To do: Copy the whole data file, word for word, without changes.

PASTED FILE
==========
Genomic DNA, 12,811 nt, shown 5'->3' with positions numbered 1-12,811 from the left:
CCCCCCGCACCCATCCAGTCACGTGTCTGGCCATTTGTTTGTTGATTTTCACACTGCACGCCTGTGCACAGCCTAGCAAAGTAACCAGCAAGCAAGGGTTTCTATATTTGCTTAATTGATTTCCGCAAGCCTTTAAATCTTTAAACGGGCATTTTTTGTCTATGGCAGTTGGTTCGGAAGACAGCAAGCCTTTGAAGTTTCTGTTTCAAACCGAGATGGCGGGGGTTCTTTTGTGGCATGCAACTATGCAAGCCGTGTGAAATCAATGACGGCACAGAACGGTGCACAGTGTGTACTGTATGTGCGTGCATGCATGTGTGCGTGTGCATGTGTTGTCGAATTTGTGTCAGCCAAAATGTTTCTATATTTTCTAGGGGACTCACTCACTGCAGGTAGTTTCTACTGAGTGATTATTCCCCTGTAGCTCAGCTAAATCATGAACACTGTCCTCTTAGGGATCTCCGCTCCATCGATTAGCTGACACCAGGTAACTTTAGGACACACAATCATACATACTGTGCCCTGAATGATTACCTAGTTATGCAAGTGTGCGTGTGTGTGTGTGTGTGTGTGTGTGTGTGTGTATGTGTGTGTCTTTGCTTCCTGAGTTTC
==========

Genomic DNA, 12,811 nt, shown 5'->3' with positions numbered 1-12,811 from the left:
CCCCCCGCACCCATCCAGTCACGTGTCTGGCCATTTGTTTGTTGATTTTCACACTGCACGCCTGTGCACAGCCTAGCAAAGTAACCAGCAAGCAAGGGTTTCTATATTTGCTTAATTGATTTCCGCAAGCCTTTAAATCTTTAAACGGGCATTTTTTGTCTATGGCAGTTGGTTCGGAAGACAGCAAGCCTTTGAAGTTTCTGTTTCAAACCGAGATGGCGGGGGTTCTTTTGTGGCATGCAACTATGCAAGCCGTGTGAAATCAATGACGGCACAGAACGGTGCACAGTGTGTACTGTATGTGCGTGCATGCATGTGTGCGTGTGCATGTGTTGTCGAATTTGTGTCAGCCAAAATGTTTCTATATTTTCTAGGGGACTCACTCACTGCAGGTAGTTTCTACTGAGTGATTATTCCCCTGTAGCTCAGCTAAATCATGAACACTGTCCTCTTAGGGATCTCCGCTCCATCGATTAGCTGACACCAGGTAACTTTAGGACACACAATCATACATACTGTGCCCTGAATGATTACCTAGTTATGCAAGTGTGCGTGTGTGTGTGTGTGTGTGTGTGTGTGTGTGTATGTGTGTGTCTTTGCTTCCTGAGTTTC